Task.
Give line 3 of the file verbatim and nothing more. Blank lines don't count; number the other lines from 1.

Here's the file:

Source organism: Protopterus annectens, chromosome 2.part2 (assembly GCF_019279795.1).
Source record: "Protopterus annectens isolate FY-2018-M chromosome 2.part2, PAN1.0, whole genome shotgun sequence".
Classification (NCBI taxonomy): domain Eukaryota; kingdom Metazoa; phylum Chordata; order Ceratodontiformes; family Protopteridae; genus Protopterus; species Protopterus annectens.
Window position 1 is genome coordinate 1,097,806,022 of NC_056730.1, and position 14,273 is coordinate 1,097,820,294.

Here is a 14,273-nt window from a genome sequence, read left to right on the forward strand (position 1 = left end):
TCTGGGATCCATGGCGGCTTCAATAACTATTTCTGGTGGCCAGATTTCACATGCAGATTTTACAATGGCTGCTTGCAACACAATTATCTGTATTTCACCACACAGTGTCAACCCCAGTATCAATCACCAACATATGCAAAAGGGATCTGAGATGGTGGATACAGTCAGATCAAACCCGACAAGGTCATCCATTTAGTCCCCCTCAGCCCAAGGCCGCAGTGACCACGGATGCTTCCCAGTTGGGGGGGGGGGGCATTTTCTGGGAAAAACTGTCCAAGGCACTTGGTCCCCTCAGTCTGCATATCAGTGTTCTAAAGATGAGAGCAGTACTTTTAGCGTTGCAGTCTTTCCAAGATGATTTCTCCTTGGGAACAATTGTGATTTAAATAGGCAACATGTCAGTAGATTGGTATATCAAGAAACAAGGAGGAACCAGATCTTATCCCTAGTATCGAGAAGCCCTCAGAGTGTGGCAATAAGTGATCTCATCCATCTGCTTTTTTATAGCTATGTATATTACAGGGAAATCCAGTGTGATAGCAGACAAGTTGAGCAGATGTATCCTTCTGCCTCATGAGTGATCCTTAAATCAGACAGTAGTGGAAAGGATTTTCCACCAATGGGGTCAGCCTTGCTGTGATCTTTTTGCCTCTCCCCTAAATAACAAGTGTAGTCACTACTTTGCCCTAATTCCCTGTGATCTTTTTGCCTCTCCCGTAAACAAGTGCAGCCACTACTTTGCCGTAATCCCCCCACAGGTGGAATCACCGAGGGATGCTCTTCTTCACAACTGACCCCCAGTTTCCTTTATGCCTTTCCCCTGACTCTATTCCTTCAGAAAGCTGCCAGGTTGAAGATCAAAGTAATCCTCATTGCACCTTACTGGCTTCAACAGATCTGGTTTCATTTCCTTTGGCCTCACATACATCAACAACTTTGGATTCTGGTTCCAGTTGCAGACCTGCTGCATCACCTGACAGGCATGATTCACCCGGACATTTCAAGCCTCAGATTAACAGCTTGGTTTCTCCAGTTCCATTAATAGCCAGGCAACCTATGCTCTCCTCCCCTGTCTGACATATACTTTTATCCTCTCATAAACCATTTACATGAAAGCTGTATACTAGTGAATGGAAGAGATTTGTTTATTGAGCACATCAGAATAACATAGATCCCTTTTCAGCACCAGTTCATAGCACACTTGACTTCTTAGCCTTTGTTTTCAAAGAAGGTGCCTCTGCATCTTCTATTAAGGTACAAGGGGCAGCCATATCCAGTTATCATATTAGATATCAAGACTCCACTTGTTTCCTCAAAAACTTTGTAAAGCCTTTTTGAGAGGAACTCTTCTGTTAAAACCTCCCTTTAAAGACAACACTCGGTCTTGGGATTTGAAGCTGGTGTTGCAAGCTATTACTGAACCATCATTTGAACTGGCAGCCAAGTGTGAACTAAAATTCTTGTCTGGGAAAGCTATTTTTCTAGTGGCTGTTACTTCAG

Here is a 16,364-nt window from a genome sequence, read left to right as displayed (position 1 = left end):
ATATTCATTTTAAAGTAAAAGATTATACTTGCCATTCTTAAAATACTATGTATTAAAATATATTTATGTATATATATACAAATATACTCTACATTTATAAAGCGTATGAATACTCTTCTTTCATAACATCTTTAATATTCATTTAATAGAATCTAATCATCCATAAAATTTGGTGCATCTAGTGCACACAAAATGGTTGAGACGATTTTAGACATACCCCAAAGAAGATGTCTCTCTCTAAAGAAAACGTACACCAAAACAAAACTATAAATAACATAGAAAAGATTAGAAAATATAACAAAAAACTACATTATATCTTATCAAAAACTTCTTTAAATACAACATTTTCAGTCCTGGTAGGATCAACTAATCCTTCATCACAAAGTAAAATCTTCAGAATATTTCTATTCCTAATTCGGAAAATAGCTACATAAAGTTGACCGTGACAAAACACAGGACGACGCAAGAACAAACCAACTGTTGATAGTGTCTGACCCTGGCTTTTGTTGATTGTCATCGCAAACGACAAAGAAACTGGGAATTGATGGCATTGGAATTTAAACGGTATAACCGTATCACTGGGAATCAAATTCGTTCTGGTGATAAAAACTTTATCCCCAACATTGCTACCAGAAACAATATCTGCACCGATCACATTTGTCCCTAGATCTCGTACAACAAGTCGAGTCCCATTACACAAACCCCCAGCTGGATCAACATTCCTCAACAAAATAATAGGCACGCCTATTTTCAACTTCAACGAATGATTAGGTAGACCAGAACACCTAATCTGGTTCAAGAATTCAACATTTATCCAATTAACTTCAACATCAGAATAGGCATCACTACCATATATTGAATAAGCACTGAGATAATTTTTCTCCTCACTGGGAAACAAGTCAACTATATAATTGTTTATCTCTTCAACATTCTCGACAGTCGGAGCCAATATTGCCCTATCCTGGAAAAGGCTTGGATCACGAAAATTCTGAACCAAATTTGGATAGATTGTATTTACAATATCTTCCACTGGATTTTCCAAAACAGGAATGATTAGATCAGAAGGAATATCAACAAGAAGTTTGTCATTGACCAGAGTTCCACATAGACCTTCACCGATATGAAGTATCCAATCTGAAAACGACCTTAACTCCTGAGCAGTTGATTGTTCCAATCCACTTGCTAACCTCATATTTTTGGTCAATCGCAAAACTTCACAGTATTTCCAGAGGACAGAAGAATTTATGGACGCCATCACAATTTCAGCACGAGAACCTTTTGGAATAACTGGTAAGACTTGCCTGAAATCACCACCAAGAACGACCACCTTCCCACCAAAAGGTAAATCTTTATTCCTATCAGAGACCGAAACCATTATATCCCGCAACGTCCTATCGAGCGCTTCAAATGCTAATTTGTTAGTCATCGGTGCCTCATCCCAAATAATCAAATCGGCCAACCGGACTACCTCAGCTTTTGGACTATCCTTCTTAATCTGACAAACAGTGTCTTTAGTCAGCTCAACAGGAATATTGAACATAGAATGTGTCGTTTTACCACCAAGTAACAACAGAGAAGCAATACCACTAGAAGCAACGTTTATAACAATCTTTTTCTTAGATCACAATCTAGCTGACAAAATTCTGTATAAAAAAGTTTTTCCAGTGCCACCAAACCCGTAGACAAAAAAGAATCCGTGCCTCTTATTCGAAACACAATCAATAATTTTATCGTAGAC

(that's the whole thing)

Classification (NCBI taxonomy): domain Eukaryota; kingdom Metazoa; phylum Chordata; order Ceratodontiformes; family Protopteridae; genus Protopterus; species Protopterus annectens.